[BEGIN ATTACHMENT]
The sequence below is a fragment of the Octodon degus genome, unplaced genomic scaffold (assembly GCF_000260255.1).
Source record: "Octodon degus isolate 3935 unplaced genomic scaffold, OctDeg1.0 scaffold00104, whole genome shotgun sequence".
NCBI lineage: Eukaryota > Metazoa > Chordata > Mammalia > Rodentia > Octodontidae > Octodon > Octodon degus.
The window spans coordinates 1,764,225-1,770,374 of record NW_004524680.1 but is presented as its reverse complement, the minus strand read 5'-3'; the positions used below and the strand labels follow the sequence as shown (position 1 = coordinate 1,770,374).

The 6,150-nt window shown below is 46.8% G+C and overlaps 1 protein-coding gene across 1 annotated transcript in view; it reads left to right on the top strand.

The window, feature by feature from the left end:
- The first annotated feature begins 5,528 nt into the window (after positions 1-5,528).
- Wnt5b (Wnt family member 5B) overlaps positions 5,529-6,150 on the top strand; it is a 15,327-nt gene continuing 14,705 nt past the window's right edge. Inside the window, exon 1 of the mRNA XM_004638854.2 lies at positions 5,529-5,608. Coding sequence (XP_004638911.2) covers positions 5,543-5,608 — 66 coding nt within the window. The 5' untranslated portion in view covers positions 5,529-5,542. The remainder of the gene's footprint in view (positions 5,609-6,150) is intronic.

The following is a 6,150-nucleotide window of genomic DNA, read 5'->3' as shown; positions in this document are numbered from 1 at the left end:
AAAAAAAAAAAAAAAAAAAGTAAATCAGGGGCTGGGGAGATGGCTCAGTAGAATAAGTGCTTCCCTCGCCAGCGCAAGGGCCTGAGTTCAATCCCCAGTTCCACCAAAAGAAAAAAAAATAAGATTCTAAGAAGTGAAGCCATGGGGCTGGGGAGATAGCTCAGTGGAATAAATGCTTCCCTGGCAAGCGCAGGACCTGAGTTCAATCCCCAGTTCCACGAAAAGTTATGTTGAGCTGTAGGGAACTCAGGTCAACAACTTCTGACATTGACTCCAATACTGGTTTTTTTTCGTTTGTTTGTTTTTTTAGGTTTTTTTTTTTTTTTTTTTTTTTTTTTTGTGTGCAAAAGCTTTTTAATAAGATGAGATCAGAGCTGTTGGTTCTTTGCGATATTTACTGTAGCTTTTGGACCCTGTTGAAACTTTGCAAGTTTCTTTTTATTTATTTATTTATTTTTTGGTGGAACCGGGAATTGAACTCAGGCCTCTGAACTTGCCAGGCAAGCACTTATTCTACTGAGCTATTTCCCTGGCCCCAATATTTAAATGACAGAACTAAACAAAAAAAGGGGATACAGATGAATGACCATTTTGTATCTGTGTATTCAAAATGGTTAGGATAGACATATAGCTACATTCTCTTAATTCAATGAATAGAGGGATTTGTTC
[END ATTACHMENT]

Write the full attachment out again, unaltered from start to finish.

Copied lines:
The sequence below is a fragment of the Octodon degus genome, unplaced genomic scaffold (assembly GCF_000260255.1).
Source record: "Octodon degus isolate 3935 unplaced genomic scaffold, OctDeg1.0 scaffold00104, whole genome shotgun sequence".
NCBI lineage: Eukaryota > Metazoa > Chordata > Mammalia > Rodentia > Octodontidae > Octodon > Octodon degus.
The window spans coordinates 1,764,225-1,770,374 of record NW_004524680.1 but is presented as its reverse complement, the minus strand read 5'-3'; the positions used below and the strand labels follow the sequence as shown (position 1 = coordinate 1,770,374).

The 6,150-nt window shown below is 46.8% G+C and overlaps 1 protein-coding gene across 1 annotated transcript in view; it reads left to right on the top strand.

The window, feature by feature from the left end:
- The first annotated feature begins 5,528 nt into the window (after positions 1-5,528).
- Wnt5b (Wnt family member 5B) overlaps positions 5,529-6,150 on the top strand; it is a 15,327-nt gene continuing 14,705 nt past the window's right edge. Inside the window, exon 1 of the mRNA XM_004638854.2 lies at positions 5,529-5,608. Coding sequence (XP_004638911.2) covers positions 5,543-5,608 — 66 coding nt within the window. The 5' untranslated portion in view covers positions 5,529-5,542. The remainder of the gene's footprint in view (positions 5,609-6,150) is intronic.

The following is a 6,150-nucleotide window of genomic DNA, read 5'->3' as shown; positions in this document are numbered from 1 at the left end:
AAAAAAAAAAAAAAAAAAAGTAAATCAGGGGCTGGGGAGATGGCTCAGTAGAATAAGTGCTTCCCTCGCCAGCGCAAGGGCCTGAGTTCAATCCCCAGTTCCACCAAAAGAAAAAAAAATAAGATTCTAAGAAGTGAAGCCATGGGGCTGGGGAGATAGCTCAGTGGAATAAATGCTTCCCTGGCAAGCGCAGGACCTGAGTTCAATCCCCAGTTCCACGAAAAGTTATGTTGAGCTGTAGGGAACTCAGGTCAACAACTTCTGACATTGACTCCAATACTGGTTTTTTTTCGTTTGTTTGTTTTTTTAGGTTTTTTTTTTTTTTTTTTTTTTTTTTTTGTGTGCAAAAGCTTTTTAATAAGATGAGATCAGAGCTGTTGGTTCTTTGCGATATTTACTGTAGCTTTTGGACCCTGTTGAAACTTTGCAAGTTTCTTTTTATTTATTTATTTATTTTTTGGTGGAACCGGGAATTGAACTCAGGCCTCTGAACTTGCCAGGCAAGCACTTATTCTACTGAGCTATTTCCCTGGCCCCAATATTTAAATGACAGAACTAAACAAAAAAAGGGGATACAGATGAATGACCATTTTGTATCTGTGTATTCAAAATGGTTAGGATAGACATATAGCTACATTCTCTTAATTCAATGAATAGAGGGATTTGTTC